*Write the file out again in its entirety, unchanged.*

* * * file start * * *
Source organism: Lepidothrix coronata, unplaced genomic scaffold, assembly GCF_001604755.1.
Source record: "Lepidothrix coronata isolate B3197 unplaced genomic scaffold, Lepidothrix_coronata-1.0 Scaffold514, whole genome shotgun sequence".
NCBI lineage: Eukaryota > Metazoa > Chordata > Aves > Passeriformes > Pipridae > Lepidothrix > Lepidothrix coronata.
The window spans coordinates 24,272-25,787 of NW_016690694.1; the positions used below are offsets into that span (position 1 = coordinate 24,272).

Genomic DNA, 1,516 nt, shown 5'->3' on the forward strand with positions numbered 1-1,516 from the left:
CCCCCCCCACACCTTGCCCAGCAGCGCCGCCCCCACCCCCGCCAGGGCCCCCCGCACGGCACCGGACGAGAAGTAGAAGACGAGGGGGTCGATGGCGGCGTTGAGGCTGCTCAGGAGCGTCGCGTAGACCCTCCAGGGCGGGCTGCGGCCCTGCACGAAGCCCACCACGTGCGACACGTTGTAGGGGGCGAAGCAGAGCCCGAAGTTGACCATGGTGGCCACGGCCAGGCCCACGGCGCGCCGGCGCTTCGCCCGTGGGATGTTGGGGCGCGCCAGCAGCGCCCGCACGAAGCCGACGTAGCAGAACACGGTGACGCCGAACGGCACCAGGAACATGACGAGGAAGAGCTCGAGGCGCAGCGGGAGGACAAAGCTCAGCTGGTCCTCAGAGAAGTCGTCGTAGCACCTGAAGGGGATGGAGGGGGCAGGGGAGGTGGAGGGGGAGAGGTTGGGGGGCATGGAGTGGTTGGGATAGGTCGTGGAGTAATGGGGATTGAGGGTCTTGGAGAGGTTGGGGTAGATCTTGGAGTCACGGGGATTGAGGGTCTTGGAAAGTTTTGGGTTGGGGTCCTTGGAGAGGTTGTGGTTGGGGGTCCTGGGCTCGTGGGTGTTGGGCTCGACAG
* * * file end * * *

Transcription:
Source organism: Lepidothrix coronata, unplaced genomic scaffold, assembly GCF_001604755.1.
Source record: "Lepidothrix coronata isolate B3197 unplaced genomic scaffold, Lepidothrix_coronata-1.0 Scaffold514, whole genome shotgun sequence".
NCBI lineage: Eukaryota > Metazoa > Chordata > Aves > Passeriformes > Pipridae > Lepidothrix > Lepidothrix coronata.
The window spans coordinates 24,272-25,787 of NW_016690694.1; the positions used below are offsets into that span (position 1 = coordinate 24,272).

Genomic DNA, 1,516 nt, shown 5'->3' on the forward strand with positions numbered 1-1,516 from the left:
CCCCCCCCACACCTTGCCCAGCAGCGCCGCCCCCACCCCCGCCAGGGCCCCCCGCACGGCACCGGACGAGAAGTAGAAGACGAGGGGGTCGATGGCGGCGTTGAGGCTGCTCAGGAGCGTCGCGTAGACCCTCCAGGGCGGGCTGCGGCCCTGCACGAAGCCCACCACGTGCGACACGTTGTAGGGGGCGAAGCAGAGCCCGAAGTTGACCATGGTGGCCACGGCCAGGCCCACGGCGCGCCGGCGCTTCGCCCGTGGGATGTTGGGGCGCGCCAGCAGCGCCCGCACGAAGCCGACGTAGCAGAACACGGTGACGCCGAACGGCACCAGGAACATGACGAGGAAGAGCTCGAGGCGCAGCGGGAGGACAAAGCTCAGCTGGTCCTCAGAGAAGTCGTCGTAGCACCTGAAGGGGATGGAGGGGGCAGGGGAGGTGGAGGGGGAGAGGTTGGGGGGCATGGAGTGGTTGGGATAGGTCGTGGAGTAATGGGGATTGAGGGTCTTGGAGAGGTTGGGGTAGATCTTGGAGTCACGGGGATTGAGGGTCTTGGAAAGTTTTGGGTTGGGGTCCTTGGAGAGGTTGTGGTTGGGGGTCCTGGGCTCGTGGGTGTTGGGCTCGACAG